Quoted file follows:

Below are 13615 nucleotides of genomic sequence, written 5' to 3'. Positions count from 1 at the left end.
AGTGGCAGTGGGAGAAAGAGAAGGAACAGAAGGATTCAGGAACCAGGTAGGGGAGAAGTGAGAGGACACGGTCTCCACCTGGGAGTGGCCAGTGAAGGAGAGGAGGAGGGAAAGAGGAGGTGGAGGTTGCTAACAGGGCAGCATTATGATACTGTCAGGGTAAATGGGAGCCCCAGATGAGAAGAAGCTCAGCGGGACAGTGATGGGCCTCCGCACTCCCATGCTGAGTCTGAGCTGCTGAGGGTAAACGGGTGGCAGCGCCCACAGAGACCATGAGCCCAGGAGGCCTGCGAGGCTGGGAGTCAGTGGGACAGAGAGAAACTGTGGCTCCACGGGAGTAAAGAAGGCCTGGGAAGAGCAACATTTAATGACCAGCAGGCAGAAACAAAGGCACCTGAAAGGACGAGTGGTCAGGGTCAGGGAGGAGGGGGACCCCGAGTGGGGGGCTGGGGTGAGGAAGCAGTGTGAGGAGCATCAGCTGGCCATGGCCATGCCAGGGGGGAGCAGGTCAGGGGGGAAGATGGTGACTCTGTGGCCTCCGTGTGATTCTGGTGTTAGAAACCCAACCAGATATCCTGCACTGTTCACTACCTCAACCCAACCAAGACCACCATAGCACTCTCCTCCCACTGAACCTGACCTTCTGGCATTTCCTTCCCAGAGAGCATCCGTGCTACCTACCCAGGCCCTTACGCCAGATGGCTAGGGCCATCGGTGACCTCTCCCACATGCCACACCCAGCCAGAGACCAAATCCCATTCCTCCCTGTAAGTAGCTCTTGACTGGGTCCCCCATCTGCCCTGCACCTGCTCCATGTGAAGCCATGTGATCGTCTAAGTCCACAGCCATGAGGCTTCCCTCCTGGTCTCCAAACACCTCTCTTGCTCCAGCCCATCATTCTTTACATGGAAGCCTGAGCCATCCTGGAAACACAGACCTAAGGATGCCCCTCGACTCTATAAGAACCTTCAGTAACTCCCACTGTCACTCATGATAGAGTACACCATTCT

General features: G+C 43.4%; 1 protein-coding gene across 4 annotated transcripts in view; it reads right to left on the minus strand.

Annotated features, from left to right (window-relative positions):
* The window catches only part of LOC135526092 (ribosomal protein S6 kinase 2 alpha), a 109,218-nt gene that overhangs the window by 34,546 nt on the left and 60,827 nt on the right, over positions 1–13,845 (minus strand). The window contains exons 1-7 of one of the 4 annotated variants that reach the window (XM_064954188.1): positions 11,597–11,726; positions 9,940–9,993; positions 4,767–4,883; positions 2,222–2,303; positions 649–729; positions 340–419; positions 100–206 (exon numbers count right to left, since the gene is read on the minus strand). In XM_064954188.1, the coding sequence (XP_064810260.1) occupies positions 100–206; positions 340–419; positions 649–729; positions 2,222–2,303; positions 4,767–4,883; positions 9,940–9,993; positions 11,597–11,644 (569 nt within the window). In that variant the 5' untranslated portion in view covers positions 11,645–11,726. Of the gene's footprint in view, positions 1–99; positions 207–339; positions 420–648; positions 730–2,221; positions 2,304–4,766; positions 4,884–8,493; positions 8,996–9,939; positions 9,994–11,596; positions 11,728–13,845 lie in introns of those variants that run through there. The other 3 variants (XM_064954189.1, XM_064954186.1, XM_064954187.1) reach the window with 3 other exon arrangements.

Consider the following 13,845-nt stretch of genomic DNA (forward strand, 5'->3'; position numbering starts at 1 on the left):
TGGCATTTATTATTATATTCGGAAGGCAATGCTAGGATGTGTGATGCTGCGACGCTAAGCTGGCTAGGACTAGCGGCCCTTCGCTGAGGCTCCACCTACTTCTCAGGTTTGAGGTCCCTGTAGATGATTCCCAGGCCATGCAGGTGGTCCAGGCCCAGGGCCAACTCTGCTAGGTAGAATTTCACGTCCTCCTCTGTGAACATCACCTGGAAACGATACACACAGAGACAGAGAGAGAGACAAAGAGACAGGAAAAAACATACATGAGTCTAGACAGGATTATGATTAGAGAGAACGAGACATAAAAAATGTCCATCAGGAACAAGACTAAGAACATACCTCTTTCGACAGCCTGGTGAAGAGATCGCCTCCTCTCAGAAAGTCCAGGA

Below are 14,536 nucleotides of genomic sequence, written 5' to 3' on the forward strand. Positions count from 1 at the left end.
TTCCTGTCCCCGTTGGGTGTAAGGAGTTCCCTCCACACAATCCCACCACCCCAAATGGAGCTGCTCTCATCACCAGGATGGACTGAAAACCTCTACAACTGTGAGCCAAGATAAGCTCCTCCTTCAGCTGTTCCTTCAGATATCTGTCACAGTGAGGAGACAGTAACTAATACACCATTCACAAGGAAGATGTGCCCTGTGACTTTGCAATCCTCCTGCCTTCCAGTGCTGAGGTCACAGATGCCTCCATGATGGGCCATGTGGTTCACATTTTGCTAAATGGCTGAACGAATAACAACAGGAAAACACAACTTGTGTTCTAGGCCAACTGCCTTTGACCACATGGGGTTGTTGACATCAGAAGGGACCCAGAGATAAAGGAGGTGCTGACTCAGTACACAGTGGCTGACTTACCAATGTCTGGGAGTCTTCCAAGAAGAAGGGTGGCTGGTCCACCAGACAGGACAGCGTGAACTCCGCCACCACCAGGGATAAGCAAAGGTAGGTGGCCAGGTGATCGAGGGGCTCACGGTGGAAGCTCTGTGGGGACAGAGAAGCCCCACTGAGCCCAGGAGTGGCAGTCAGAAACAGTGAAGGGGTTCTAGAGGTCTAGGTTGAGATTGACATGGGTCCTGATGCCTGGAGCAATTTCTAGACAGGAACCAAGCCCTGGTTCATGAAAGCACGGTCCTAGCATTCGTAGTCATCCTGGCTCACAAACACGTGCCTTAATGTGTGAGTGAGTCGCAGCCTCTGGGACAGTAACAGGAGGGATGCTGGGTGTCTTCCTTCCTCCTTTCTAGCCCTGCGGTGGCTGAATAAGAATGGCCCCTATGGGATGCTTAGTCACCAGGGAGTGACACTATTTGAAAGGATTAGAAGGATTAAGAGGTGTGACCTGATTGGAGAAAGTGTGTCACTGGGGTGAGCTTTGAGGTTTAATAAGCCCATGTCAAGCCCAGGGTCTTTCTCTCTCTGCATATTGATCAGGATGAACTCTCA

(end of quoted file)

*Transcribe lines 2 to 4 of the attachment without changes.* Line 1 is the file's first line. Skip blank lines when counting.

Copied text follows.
AGTGGCAGTGGGAGAAAGAGAAGGAACAGAAGGATTCAGGAACCAGGTAGGGGAGAAGTGAGAGGACACGGTCTCCACCTGGGAGTGGCCAGTGAAGGAGAGGAGGAGGGAAAGAGGAGGTGGAGGTTGCTAACAGGGCAGCATTATGATACTGTCAGGGTAAATGGGAGCCCCAGATGAGAAGAAGCTCAGCGGGACAGTGATGGGCCTCCGCACTCCCATGCTGAGTCTGAGCTGCTGAGGGTAAACGGGTGGCAGCGCCCACAGAGACCATGAGCCCAGGAGGCCTGCGAGGCTGGGAGTCAGTGGGACAGAGAGAAACTGTGGCTCCACGGGAGTAAAGAAGGCCTGGGAAGAGCAACATTTAATGACCAGCAGGCAGAAACAAAGGCACCTGAAAGGACGAGTGGTCAGGGTCAGGGAGGAGGGGGACCCCGAGTGGGGGGCTGGGGTGAGGAAGCAGTGTGAGGAGCATCAGCTGGCCATGGCCATGCCAGGGGGGAGCAGGTCAGGGGGGAAGATGGTGACTCTGTGGCCTCCGTGTGATTCTGGTGTTAGAAACCCAACCAGATATCCTGCACTGTTCACTACCTCAACCCAACCAAGACCACCATAGCACTCTCCTCCCACTGAACCTGACCTTCTGGCATTTCCTTCCCAGAGAGCATCCGTGCTACCTACCCAGGCCCTTACGCCAGATGGCTAGGGCCATCGGTGACCTCTCCCACATGCCACACCCAGCCAGAGACCAAATCCCATTCCTCCCTGTAAGTAGCTCTTGACTGGGTCCCCCATCTGCCCTGCACCTGCTCCATGTGAAGCCATGTGATCGTCTAAGTCCACAGCCATGAGGCTTCCCTCCTGGTCTCCAAACACCTCTCTTGCTCCAGCCCATCATTCTTTACATGGAAGCCTGAGCCATCCTGGAAACACAGACCTAAGGATGCCCCTCGACTCTATAAGAACCTTCAGTAACTCCCACTGTCACTCATGATAGAGTACACCATTCT

General features: G+C 43.4%; 1 protein-coding gene across 4 annotated transcripts in view; it reads right to left on the minus strand.

Annotated features, from left to right (window-relative positions):